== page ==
As I write this it is February 2023 and sadly, the Ahoy Vintage Cruises crossing for April has been completely cancelled.  There is one in May which I cannot take.  So rather than wait I have decided to share my 1930s wardrobe created for the trip.  I have found local historical and significant places to take photos/videos of my projects and complete the blog posts and videos.  There are 14 blog posts and videos to be created so that should take us well into summer.

1.  Just an hour away in Winston-Salem, North Carolina and on the National Register of Historic Places, is this Shell Station built in 1930.

2.  The R. J. Reynolds Building, also in Winston-Salem, is a perfect example of Art Deco architecture.  Built in 1928-1929, the building is well known for being a design inspiration for the much larger Empire State Building that was built in 1931 in New York City.  There is a legend that every year the staff of the Empire State Building sends a Father's Day card to the staff at the Reynolds Building in Winston-Salem to pay homage to its role as predecessor to the Empire State Building.  It was listed on the National Register of Historic Places in 2014. 

3.  In Hickory, North Carolina, just a few miles west of my rural home, is Harper House.  Built in 1887 and owned by the Harper family from 1923 to 2000.  Now under historic preservation, this Queen Anne style home retains much of the original interior including cherry staircase and stained glass, with some original and some reproduced wallpapers.  A crystal chandelier, built by one of the Harper gentlemen as his hobby, hangs above the dining table.  A surprise treat is the attic speakeasy with silhouettes of friends and family who secretly visited there during Prohibition.  A perfect place for a photo of someone wearing 1920s and 1930s fashion?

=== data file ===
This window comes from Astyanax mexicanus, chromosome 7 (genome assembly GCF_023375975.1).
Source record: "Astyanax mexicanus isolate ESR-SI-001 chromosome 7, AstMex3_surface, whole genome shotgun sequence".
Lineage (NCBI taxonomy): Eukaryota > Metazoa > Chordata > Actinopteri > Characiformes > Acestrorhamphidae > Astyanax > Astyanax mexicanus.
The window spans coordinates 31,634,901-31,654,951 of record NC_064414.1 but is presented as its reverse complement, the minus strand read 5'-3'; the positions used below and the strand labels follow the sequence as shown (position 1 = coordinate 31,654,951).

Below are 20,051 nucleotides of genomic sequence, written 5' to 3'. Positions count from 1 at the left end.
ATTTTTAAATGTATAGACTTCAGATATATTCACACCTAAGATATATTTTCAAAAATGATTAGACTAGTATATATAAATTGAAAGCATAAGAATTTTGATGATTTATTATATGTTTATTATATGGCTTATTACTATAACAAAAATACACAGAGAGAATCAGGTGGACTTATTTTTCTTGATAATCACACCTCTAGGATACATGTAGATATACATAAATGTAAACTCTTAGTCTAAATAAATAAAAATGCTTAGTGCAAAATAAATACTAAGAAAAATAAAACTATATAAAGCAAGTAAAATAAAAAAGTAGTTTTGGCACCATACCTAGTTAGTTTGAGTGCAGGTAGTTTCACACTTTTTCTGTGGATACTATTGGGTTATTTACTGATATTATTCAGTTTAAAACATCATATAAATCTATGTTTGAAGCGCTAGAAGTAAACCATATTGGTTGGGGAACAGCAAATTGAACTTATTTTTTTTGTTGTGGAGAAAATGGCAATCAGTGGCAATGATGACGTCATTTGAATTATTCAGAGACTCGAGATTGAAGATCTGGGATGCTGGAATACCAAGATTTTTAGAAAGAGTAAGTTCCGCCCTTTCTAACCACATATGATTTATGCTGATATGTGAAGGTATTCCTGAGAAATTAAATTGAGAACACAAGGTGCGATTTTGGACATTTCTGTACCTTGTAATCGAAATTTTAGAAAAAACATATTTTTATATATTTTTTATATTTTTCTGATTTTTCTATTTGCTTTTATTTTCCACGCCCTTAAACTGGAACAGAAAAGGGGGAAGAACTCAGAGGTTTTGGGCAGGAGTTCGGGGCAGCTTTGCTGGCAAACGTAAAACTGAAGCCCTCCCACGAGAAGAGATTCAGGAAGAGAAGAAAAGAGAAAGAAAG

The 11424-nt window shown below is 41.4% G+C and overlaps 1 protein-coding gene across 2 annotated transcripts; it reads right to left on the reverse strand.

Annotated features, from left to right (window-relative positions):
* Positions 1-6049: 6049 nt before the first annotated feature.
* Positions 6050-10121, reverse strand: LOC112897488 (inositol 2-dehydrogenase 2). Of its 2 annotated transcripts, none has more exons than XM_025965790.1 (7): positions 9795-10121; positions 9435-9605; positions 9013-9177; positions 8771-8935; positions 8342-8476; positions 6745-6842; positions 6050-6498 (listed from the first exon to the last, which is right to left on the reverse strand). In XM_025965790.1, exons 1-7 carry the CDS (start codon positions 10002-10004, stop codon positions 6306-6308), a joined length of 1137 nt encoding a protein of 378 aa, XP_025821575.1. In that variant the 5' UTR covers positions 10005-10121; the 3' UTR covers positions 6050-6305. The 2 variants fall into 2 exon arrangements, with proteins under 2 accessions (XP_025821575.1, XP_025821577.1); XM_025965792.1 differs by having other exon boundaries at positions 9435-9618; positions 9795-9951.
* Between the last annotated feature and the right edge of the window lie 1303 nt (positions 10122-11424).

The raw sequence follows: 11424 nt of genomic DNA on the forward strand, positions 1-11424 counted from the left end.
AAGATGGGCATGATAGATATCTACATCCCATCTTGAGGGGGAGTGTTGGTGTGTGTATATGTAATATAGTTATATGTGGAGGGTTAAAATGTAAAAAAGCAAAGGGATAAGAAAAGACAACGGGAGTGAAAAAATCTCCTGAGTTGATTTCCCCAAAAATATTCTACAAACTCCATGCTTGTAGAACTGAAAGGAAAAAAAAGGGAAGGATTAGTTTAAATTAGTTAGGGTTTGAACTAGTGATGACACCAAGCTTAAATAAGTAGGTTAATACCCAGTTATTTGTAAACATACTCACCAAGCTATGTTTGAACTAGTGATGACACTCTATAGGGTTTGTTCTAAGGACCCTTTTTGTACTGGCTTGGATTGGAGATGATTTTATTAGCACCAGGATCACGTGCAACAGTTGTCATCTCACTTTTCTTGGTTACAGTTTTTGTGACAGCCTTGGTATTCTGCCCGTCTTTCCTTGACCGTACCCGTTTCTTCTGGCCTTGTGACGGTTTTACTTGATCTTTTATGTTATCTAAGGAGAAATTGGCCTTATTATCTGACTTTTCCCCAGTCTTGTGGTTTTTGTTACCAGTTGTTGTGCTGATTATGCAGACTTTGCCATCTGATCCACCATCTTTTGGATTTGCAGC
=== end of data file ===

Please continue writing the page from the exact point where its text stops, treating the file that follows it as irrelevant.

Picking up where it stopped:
4.  Also in Hickory is Whisnant Mills listed on the National Register of Historic Places in 2013.  Built in 1929 by 1938 these employees were producing 3,500 dozen pair of hose per day.  That's 84,000 socks per day!  The mill had expanded in 1937, and again in the 40s, the 50s, and 1966 finally closing in 2011.  You may recognize their brand names of Under Armour, New Balance, Kathy Ireland, and GoldToe.